The spark came when Rafael Jorda Siquier was still a teenager, in his first year at the Polytechnic University of Catalonia in Barcelona. With some friends, he had mounted a camera on a helium balloon and sent it into the upper atmosphere.
To his surprise, the photos that came back showed the curvature of the Earth and the blackness of space. “We’d taken pictures that look like they were taken from the International Space Station,” he says, “We literally felt like we were like space engineers.”
With simple components that cost less than $350, he had discovered how easy it was to capture high-resolution images of earth. And it made him wonder – what if the business of space could be cheaper and simpler? This vision led him to start Open Cosmos.
After working at space firms including Airbus’s space unit, and completing an MBA, Jorda Siquier founded Open Cosmos in 2015. He says the company seeks to “democratize” access to space by making it more affordable to more companies.
Hauling a payload on traditional satellites cost tens of millions of dollars — hitching a ride on a Space X Falcon 9 rocket, for example, costs an average of $57 million according to Air & Space magazine. But Jorda Siquier believes that by using new “nano” or “cube” satellites, costs can be slashed to as little as $634,000.
Nano satellites are small, some only centimeters across. Still, with applications in communications, food and environmental science, they are seen as on the cusp of a space technology revolution.
“Imagine you could understand how many vessels are fishing in one area and how that is impacting the biodiversity,” Jorda Siquier said. “Imagine that we could understand exactly how much plastic is being dropped into the oceans or how much energy an entire city is consuming. ”
Nano satellites are cheap and small, so that many can be launched on a scale not possible with traditional satellites. He has likened the technology’s development to the dawn of personal computers, which came as computers evolved from expensive, dispersed and large mainframe machines, into smaller, cheaper and globally networked devices.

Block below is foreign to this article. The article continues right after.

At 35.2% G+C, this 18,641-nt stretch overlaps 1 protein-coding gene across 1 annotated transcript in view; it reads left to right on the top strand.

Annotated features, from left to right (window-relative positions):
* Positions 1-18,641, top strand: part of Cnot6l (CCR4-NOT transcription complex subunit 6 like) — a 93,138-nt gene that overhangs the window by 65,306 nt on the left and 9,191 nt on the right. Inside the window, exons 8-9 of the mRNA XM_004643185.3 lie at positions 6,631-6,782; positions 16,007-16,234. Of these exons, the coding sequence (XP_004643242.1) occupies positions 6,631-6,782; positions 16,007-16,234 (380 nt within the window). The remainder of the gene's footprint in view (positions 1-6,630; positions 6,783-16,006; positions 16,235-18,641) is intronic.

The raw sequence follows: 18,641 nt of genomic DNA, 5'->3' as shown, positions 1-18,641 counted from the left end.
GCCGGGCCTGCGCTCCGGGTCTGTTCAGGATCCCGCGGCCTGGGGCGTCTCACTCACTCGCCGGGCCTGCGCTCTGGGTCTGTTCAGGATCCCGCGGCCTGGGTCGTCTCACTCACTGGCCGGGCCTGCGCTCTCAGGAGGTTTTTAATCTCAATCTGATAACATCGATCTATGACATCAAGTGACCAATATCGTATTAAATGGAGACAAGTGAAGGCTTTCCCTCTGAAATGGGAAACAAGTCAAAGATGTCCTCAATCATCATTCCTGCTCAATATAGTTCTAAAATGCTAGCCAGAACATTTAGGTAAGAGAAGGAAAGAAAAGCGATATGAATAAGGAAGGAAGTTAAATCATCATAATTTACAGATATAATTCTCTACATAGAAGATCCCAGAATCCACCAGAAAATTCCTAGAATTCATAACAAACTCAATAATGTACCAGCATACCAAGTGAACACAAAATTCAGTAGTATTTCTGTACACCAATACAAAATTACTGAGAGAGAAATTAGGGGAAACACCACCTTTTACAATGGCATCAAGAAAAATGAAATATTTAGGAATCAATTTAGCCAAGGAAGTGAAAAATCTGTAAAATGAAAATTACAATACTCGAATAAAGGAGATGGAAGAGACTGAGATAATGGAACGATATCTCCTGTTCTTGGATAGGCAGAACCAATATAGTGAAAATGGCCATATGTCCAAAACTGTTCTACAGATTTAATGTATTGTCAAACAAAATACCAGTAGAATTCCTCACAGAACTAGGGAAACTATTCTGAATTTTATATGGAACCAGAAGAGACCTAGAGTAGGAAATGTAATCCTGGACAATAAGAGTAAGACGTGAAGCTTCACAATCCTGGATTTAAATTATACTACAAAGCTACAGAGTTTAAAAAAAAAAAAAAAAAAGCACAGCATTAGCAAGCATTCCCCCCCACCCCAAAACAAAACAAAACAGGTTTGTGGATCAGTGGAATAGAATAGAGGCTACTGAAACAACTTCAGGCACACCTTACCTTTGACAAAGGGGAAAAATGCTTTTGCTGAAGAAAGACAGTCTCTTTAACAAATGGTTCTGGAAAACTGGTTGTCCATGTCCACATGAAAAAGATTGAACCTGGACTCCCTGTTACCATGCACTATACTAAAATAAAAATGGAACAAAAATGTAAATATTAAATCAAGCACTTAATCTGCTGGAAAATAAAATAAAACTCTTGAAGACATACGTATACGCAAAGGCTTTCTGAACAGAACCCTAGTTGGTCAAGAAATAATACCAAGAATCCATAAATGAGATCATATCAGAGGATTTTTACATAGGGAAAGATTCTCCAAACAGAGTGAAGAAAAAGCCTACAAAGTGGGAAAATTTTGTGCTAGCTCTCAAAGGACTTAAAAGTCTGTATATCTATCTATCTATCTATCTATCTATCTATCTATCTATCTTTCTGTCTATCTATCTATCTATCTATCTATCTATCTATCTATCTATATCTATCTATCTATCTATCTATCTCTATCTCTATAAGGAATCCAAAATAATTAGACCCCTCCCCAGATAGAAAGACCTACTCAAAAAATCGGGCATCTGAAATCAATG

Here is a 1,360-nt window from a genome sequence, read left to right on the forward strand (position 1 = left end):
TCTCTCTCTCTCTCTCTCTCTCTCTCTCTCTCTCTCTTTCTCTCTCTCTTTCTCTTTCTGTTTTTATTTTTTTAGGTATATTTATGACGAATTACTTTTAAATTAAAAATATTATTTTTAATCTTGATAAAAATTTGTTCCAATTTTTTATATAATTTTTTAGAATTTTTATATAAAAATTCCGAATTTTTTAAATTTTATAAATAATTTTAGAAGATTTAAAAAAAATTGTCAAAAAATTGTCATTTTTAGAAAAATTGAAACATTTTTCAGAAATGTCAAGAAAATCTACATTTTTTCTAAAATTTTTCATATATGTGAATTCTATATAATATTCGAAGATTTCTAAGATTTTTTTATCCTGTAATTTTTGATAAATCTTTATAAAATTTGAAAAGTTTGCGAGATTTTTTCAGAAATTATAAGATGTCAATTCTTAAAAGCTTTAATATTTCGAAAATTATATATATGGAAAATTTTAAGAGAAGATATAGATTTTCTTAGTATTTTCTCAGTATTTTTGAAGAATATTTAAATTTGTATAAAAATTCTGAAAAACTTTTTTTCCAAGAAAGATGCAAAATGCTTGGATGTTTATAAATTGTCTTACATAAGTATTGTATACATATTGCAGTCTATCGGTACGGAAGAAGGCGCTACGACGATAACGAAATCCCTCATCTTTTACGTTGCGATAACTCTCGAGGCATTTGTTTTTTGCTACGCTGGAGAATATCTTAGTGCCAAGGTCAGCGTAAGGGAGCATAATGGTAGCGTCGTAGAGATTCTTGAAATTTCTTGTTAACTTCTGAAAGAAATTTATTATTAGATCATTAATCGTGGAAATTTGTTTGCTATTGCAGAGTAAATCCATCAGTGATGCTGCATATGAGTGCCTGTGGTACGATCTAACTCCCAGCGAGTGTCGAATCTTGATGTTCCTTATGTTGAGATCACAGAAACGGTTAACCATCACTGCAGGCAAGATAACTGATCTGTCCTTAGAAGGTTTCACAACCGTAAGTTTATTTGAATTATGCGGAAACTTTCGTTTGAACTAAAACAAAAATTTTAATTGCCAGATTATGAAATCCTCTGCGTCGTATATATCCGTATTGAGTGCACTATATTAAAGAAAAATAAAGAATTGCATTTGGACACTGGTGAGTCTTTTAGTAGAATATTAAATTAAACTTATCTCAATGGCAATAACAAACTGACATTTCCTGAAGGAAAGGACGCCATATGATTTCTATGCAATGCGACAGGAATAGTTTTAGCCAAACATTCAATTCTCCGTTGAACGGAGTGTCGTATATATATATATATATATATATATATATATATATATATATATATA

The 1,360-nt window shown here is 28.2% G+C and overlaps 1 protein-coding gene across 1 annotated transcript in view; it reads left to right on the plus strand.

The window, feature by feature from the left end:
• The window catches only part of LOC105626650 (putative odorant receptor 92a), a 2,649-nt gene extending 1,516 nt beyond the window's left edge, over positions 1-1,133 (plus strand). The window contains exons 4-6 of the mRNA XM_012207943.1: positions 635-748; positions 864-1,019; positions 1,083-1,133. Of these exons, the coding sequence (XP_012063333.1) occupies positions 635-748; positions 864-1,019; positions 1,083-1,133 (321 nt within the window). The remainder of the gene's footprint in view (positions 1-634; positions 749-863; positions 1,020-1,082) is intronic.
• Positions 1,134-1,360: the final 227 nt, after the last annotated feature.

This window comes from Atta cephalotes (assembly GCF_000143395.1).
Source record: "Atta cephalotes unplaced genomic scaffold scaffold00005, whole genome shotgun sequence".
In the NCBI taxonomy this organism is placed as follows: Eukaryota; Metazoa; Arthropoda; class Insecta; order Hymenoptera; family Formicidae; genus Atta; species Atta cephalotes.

Open Cosmos seeks to take care of pretty much everything a company might need to get a nano satellite into orbit: from design and test, to build, launch and operate. Its experts also handle the bureaucratic and legal angles.
“I realized that it was a perfect moment to make access to space much more affordable,” he said.
The company has already launched its first satellite – a 2 kg (4.4 lbs.) research satellite known as “QB1” in collaboration with a Swedish university. Design and delivery took six months.
Six more satellites are in production with the next launch scheduled for October, when Lacunasat 2B is due to blast off from French Guiana onboard a Soyuz rocket.
The telecommunications satellite will enable ground-based Internet of Things devices to communicate directly with space. It will enable a wide range of applications, including asset tracking, remote industrial monitoring, animal tracking and environmental sensing — without having to rely on terrestrial cellular networks. It may conceivably work anywhere on Earth there is satellite coverage without a need for ground infrastructure, an example of the technology’s power and reach.
For example, it is easy to imagine a company using the satellite to track a container being shipped around the world: An on-board tracker could send data to the satellite with its position from anywhere, whether it is on a ship, stored in port, or on the back of a truck, and so on.
Today, Open Cosmos employs just over 50 people and is recruiting for more than 20 open positions at its office at the European Space Agency Business Incubation Centre in Harwell, Oxfordshire in the UK.
Last year, the company raised $7 million in its Series A round, and investors included TransferWise co-founder Taavet Hinrikus and Microsoft’s former head of corporate strategy, Charlie Songhurst.
In the dark reaches of space, the company sees a bright future for itself. Last May it inked a deal with Amazon as one of the first customers to trial its AWS Ground Station technology – a network of satellite dishes Amazon is setting up to make such communication commonplace. In terms of other customers, Jorda Siquier remains tight-lipped, saying only that he is working with both a telecommunications firm and an “infrastructure player” on future satellites.
The space industry has taken notice. Last week the company was named the “Hottest SpaceTech Startup of 2019” at the Europas Awards – a sign that while Open Cosmos might only make small satellites, it is making a giant leap for space technology.